CNN host Jake Tapper on Sunday disagreed with the notion that President Donald Trump and Russians tried to "suppress" Democratic votes by engaging in what he called large-scale voter "discouragement."
During a panel discussion on CNN, Democratic analyst Jennifer Granholm slammed Trump's campaign for "voter suppression."
"The thing that concerns me about the launch, Jake, of this new — of his re-election [campaign], he has already raised $100 million," Granholm said of Trump. "His campaign manager, Brad Parscale, who ran the digital campaign last time around, said that this time this campaign is going to be bigger, better and badder."
Can at least half the 2020 Democrats please quit right now?
OK, Democrats — you’ve had your fun. You grew up being told that everybody could run for president, and then everybody did. Except that this mad anthill scramble of presidential candidates, which resembles a bunch of kindergarteners descending on not enough cookies, really hasn’t been fun so far. All you’ve managed to do is put the fear of God — or the fear of the other guy, more like — into the voters, provoking widespread PTSD flashbacks to November 2016.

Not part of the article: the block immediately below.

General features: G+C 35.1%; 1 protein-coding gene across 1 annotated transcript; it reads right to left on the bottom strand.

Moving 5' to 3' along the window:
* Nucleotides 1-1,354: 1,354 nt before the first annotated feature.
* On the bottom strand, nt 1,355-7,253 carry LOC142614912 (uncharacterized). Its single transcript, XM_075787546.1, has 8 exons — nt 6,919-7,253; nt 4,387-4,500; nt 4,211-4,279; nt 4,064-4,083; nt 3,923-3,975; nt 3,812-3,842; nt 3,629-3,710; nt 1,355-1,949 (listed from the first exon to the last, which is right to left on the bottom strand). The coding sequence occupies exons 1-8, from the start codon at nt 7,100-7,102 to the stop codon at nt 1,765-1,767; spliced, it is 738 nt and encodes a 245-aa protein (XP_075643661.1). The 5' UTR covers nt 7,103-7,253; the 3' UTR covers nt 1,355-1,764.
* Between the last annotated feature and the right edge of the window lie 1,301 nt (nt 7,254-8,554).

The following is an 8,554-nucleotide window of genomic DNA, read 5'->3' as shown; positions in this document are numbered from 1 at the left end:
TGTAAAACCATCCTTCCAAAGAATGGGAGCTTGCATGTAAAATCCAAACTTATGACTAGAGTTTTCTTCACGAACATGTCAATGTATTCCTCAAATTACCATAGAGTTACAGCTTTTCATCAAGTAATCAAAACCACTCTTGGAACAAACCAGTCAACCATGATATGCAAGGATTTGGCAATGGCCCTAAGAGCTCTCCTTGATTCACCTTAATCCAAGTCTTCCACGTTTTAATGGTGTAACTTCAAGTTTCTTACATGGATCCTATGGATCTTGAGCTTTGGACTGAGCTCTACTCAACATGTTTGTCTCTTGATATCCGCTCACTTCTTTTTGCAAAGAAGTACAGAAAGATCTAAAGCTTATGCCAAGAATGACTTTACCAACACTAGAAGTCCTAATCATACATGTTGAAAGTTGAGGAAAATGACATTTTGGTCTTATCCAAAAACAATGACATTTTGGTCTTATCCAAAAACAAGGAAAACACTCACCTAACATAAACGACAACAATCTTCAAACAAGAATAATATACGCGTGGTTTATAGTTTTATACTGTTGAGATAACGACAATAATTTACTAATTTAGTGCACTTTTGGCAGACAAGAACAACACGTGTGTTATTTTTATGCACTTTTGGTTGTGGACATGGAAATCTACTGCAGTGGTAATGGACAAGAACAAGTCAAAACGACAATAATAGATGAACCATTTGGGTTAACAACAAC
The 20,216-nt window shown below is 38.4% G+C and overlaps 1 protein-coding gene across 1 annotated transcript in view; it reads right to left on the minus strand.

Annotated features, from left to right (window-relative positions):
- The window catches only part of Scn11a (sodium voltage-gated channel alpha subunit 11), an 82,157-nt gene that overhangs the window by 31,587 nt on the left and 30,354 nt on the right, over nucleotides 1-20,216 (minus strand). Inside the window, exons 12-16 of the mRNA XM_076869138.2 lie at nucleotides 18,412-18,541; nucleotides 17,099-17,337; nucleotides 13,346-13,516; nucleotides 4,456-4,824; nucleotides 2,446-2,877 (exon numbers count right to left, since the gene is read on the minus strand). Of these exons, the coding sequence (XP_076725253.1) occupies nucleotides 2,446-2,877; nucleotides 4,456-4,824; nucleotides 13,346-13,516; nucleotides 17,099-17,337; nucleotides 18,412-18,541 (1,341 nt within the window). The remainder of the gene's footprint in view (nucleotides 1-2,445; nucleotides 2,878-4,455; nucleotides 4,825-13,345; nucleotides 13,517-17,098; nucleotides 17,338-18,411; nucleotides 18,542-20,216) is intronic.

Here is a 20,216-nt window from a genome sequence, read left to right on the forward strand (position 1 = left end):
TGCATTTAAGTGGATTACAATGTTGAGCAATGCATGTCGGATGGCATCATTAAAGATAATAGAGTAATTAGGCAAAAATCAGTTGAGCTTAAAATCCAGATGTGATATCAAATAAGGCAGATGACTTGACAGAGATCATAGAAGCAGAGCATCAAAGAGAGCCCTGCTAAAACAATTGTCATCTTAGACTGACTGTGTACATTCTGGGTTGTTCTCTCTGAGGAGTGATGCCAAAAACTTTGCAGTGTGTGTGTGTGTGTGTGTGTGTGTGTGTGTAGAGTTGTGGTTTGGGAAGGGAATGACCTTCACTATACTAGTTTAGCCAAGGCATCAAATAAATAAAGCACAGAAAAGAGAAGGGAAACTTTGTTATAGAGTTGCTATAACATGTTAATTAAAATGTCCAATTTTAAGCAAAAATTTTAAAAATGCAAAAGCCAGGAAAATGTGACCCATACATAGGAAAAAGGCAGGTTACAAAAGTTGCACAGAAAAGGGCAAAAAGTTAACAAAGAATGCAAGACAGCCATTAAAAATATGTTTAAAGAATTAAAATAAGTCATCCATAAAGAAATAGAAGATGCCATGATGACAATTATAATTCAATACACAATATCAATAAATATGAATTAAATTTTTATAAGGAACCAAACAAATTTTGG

This article first appeared in Salon.
Conservative columnist Max Boot: ‘It’s reality that’s pushing for impeachment’
Max Boot, a conservative columnist for The Washington Post, argued on Sunday that "reality" is "pushing for impeachment."
On CNN's Reliable Sources program, host Brian Stelter asked if it is the media's fault that the possible impeachment of President Donald Trump has become a topic of discussion.
"Journalist are doing their jobs and reporting the facts," national security analyst Samantha Vinograd insisted. "I don’t think that putting the press in one basket is helpful. Trump does that, but we shouldn’t do that."
Boot said that attacking the media over impeachment amounts to "blaming the messenger."